To my fellow riders in Europe, Canada and other parts of the world who abhor us Americans and our guns, all I can say is this, I respect your right to be a subject and a victim, please respect my right to be a citizen and self defender.

It must be horrible to live in such fear that you need to be armed 24-7. (I hope you take that with as much humour as I took your last sentance). :unsure2:

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A lot of good those laws did. So while the American media bangs the drums for tighter gun control, this story of a failed extreme gun control policy in Japan gets buried.

You're making the exception the rule. In 1994 the US had 14.24 gun related deaths per 100,000 people, Japan had 0.05 (I haven't dug deeper to get more recent stats, but I'll wager the gap hasn't closed significantly). I've got no problem witih the US's gun laws, but trying to justify them with specious arguements and sensational yet rare examples is a pet peeve. BTW, that's one Mayor that's been shot in Japan, compared to how many US presidents?

 

The freedom to own guns results in more gun fatalities, statistics prove that. If you have any real data that contradicts that I'd like to see it. The only legitimate arguement you have for gun ownership is freedom, the freedom to own one, or many. Personally I have no problem with that arguement, it's in the constitution and shouldn't be taken away. Good on the US, the governement hasn't taken away your guns. But come-on, to say you're safer with them or to throw out an example from a country where gun related deaths are far, and I mean FAR, lower than those of the US is complete horsesh1t.

 

I'll say what you guys complain against all the time, the easy access to a firearm that can fire many rounds and be quickly reloaded resulted in more deaths than if this nut job showed up with a revolver or a knife or a sword. That's the price the country pays to have these weapons available. The government enforces seatbelt laws because they protect people and in turn save the government money with regards to response vehicles, employees, etc. Gun laws would preform the same function, but people are much more passionate about their guns than seatbelts, plus it's in the constitution (or bill of rights, or wherever it is), so the government doesn't dare try to take that away, or at least the federal government.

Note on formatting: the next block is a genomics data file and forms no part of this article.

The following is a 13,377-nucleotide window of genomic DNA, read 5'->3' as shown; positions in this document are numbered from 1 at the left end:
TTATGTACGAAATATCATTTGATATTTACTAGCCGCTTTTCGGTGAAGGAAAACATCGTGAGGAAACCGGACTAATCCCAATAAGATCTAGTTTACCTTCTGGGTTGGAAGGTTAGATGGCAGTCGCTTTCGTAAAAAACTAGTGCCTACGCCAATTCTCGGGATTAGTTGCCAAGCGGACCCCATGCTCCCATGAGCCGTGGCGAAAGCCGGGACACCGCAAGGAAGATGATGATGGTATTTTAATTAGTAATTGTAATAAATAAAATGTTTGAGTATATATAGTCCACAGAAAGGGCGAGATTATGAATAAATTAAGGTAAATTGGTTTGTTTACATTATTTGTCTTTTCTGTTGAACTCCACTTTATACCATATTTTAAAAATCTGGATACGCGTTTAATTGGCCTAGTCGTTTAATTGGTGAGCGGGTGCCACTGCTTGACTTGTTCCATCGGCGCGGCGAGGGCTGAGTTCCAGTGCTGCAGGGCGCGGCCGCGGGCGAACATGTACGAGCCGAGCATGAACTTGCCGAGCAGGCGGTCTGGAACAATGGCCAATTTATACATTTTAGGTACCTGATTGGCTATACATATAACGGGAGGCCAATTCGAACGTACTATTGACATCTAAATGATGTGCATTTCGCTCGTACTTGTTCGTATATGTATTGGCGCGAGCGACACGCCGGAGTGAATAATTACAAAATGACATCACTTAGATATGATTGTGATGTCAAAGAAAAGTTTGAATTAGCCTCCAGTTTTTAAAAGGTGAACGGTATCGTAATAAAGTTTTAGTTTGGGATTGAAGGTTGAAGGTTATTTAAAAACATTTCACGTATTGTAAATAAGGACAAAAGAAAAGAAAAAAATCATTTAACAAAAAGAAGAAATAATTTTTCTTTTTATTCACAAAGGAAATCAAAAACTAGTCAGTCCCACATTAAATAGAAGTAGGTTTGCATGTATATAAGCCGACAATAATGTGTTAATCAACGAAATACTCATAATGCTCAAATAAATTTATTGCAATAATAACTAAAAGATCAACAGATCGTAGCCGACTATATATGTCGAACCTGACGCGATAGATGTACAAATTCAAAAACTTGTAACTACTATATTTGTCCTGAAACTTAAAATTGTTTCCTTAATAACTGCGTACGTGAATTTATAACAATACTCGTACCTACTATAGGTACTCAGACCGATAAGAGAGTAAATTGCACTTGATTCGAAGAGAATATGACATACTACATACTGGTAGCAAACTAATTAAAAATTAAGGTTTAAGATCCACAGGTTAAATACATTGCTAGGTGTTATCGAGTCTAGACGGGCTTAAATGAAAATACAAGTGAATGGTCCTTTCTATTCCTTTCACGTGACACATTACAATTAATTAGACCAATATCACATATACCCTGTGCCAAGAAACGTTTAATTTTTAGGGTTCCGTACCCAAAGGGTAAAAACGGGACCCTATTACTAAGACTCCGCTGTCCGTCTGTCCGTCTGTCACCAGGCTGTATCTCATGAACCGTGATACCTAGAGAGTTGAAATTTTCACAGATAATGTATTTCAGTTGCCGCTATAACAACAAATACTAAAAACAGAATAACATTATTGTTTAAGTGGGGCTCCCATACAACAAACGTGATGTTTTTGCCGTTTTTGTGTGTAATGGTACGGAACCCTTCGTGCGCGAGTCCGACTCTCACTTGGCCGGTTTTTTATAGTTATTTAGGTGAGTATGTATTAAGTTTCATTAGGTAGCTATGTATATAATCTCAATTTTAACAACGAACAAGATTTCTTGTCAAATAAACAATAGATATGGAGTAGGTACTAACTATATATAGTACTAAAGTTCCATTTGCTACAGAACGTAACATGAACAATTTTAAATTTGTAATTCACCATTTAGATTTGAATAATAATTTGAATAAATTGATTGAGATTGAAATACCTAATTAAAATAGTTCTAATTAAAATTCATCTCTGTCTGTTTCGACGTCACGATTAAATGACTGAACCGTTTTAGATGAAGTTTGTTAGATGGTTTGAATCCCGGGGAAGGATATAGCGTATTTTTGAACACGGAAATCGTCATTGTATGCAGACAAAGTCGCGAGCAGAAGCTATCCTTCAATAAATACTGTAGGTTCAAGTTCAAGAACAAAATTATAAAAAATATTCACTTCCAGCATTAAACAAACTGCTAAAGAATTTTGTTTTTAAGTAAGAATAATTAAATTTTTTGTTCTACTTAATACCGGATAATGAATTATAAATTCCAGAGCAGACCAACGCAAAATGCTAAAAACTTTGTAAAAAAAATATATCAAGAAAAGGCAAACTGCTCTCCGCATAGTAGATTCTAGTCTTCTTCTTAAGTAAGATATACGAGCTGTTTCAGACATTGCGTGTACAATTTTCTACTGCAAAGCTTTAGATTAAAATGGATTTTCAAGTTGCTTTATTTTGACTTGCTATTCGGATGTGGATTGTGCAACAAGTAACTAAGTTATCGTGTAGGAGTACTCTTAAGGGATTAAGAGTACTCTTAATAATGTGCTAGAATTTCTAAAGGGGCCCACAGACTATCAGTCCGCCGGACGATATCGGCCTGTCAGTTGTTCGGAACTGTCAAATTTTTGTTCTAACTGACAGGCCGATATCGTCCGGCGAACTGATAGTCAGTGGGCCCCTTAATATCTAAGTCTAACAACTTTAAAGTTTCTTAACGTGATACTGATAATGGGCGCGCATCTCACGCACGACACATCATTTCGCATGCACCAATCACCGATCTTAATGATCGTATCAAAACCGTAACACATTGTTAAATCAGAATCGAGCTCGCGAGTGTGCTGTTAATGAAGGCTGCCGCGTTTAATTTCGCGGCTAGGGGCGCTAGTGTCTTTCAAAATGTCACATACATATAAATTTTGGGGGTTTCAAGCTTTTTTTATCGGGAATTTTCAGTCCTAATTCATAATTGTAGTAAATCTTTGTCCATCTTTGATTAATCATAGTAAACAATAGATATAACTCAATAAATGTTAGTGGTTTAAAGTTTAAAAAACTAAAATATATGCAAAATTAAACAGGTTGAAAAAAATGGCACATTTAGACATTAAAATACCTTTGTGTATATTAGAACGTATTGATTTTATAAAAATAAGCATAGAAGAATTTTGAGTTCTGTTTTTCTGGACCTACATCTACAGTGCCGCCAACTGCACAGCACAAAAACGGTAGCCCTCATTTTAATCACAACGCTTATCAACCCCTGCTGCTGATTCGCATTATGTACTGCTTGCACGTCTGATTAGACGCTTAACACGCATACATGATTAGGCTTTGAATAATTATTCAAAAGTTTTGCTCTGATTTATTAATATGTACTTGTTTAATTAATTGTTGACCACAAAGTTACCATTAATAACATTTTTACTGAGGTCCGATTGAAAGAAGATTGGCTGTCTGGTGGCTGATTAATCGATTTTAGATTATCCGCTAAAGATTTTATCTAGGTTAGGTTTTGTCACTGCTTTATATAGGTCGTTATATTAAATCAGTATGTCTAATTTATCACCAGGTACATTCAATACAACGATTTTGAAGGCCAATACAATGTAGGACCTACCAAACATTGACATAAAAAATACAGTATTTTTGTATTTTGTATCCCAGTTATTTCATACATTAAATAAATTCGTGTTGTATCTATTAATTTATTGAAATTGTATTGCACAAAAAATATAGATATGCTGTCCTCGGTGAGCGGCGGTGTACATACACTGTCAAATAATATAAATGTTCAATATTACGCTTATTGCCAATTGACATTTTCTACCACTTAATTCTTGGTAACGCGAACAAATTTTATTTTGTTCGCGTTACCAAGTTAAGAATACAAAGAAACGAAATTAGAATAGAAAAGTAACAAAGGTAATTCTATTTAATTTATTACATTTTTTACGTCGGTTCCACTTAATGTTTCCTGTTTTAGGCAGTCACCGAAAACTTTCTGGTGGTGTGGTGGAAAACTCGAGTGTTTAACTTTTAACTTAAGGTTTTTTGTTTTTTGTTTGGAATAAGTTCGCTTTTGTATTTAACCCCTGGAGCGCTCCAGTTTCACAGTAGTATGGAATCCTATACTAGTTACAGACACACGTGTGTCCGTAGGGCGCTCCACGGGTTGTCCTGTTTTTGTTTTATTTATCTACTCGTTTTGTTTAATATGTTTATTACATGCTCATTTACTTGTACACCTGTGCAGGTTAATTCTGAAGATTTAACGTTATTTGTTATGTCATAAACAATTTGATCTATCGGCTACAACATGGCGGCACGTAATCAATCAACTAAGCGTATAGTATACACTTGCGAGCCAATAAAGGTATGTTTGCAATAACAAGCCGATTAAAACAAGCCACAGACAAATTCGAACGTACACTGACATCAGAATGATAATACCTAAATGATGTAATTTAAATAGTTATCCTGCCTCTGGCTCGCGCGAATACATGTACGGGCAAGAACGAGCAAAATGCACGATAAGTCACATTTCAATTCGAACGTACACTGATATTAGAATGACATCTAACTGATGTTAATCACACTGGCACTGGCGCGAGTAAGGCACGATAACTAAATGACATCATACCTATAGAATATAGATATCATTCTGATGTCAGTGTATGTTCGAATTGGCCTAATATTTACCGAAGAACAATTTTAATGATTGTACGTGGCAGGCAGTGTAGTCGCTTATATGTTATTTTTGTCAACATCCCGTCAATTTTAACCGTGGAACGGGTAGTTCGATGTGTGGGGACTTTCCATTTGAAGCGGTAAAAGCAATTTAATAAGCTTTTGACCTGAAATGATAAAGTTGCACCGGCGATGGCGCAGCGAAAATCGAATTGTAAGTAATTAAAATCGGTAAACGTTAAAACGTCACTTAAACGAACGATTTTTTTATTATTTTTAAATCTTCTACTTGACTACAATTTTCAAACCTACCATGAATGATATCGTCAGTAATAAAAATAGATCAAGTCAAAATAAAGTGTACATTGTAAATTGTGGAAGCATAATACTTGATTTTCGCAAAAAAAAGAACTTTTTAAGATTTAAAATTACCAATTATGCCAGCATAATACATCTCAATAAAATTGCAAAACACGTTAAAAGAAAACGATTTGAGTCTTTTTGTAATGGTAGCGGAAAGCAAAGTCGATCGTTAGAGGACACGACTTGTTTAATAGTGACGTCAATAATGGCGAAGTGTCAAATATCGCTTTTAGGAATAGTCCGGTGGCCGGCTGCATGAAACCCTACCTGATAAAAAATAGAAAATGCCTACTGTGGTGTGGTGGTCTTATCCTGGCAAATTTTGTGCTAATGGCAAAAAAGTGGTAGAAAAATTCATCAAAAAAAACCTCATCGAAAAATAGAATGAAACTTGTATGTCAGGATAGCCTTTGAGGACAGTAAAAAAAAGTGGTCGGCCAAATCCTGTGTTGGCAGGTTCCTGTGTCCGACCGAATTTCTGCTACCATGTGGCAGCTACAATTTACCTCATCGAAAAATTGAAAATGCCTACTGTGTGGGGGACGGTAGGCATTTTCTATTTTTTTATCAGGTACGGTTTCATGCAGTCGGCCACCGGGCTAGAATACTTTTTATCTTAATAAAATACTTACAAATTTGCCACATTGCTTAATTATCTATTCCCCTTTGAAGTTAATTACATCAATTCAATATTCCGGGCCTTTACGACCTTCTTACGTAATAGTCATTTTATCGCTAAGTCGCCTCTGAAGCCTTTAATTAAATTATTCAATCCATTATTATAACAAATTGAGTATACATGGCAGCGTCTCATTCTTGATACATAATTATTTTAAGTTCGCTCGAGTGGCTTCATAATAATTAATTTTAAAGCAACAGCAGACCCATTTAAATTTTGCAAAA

I am personally opposed to gun control laws in the US myself, but I'm also opposed to being fed horsesh1t in order for people to justify gun ownership. It's a freedom, period, they don't make you safer, they don't make you more polite, and they cause more gun related deaths than societies with strict gun control laws. Yet for some reason the anti-gun law types can't grasp this. It reminds me of the helmet law types. Yes, if you get in a bike accident you're safer with a helmet than without, but the anti-helmet law types will come up with all sorts of crap to try and prove otherwise when they should simply be stating that they don't want to wear one and that it's a personal choice, a freedom to choose one way or the other.

 

Something tells me I'm not making friends here today. :unsure2:

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If we use your logic, cars should be banned in the U.S. because they cause far more deaths per year than guns. And driving a car is not a Constitutional right, it is a priviledge. Of course, motorcycles would not be banned.

 

All "rights" come with responsiblities. This is were we have gone awry in America. No one is responsible for there actions, it is always someone else. We are weak. If I chose to not wear a helmet, seatbelt, whatever...and get injured in an accident; if I do not have the insurance to cover my injuries, I should not get treated to the degree of someone properly covered. Sounds harda$$? Remember, driving is a priviledge not a right. Same with smoking, you know it will kill you. If you aren't insured and you can not pay cash for your lung cancer...so be it. If you want to play you got to pay. But no, everybody has to be the same...I always thought that was socialism or commie stuff. Now I got to pay taxes to take care of some dead beat smoker while paying for my own private insurance. That is what sucks...o.k., some of you out there are not dead beat smokers...but you know what I mean.